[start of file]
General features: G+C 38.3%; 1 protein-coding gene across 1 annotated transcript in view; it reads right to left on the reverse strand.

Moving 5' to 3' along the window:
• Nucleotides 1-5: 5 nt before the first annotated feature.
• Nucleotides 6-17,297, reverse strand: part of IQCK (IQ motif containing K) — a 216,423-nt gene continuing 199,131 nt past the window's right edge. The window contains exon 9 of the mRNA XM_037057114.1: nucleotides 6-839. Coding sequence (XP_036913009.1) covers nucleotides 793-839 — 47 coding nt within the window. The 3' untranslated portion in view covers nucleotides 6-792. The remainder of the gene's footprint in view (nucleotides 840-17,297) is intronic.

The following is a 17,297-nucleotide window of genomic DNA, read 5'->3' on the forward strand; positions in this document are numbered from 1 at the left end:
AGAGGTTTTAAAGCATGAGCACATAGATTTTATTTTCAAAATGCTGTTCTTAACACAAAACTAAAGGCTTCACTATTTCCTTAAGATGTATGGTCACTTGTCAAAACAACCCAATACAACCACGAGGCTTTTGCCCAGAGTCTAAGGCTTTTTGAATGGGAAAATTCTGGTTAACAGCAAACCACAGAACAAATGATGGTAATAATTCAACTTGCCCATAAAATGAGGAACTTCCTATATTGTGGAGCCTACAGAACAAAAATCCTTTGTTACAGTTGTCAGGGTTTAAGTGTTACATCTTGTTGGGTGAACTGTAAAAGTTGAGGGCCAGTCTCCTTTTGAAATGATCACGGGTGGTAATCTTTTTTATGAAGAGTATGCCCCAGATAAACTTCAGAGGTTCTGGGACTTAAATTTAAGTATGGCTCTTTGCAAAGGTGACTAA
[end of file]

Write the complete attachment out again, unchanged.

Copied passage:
General features: G+C 38.3%; 1 protein-coding gene across 1 annotated transcript in view; it reads right to left on the reverse strand.

Moving 5' to 3' along the window:
• Nucleotides 1-5: 5 nt before the first annotated feature.
• Nucleotides 6-17,297, reverse strand: part of IQCK (IQ motif containing K) — a 216,423-nt gene continuing 199,131 nt past the window's right edge. The window contains exon 9 of the mRNA XM_037057114.1: nucleotides 6-839. Coding sequence (XP_036913009.1) covers nucleotides 793-839 — 47 coding nt within the window. The 3' untranslated portion in view covers nucleotides 6-792. The remainder of the gene's footprint in view (nucleotides 840-17,297) is intronic.

The following is a 17,297-nucleotide window of genomic DNA, read 5'->3' on the forward strand; positions in this document are numbered from 1 at the left end:
AGAGGTTTTAAAGCATGAGCACATAGATTTTATTTTCAAAATGCTGTTCTTAACACAAAACTAAAGGCTTCACTATTTCCTTAAGATGTATGGTCACTTGTCAAAACAACCCAATACAACCACGAGGCTTTTGCCCAGAGTCTAAGGCTTTTTGAATGGGAAAATTCTGGTTAACAGCAAACCACAGAACAAATGATGGTAATAATTCAACTTGCCCATAAAATGAGGAACTTCCTATATTGTGGAGCCTACAGAACAAAAATCCTTTGTTACAGTTGTCAGGGTTTAAGTGTTACATCTTGTTGGGTGAACTGTAAAAGTTGAGGGCCAGTCTCCTTTTGAAATGATCACGGGTGGTAATCTTTTTTATGAAGAGTATGCCCCAGATAAACTTCAGAGGTTCTGGGACTTAAATTTAAGTATGGCTCTTTGCAAAGGTGACTAA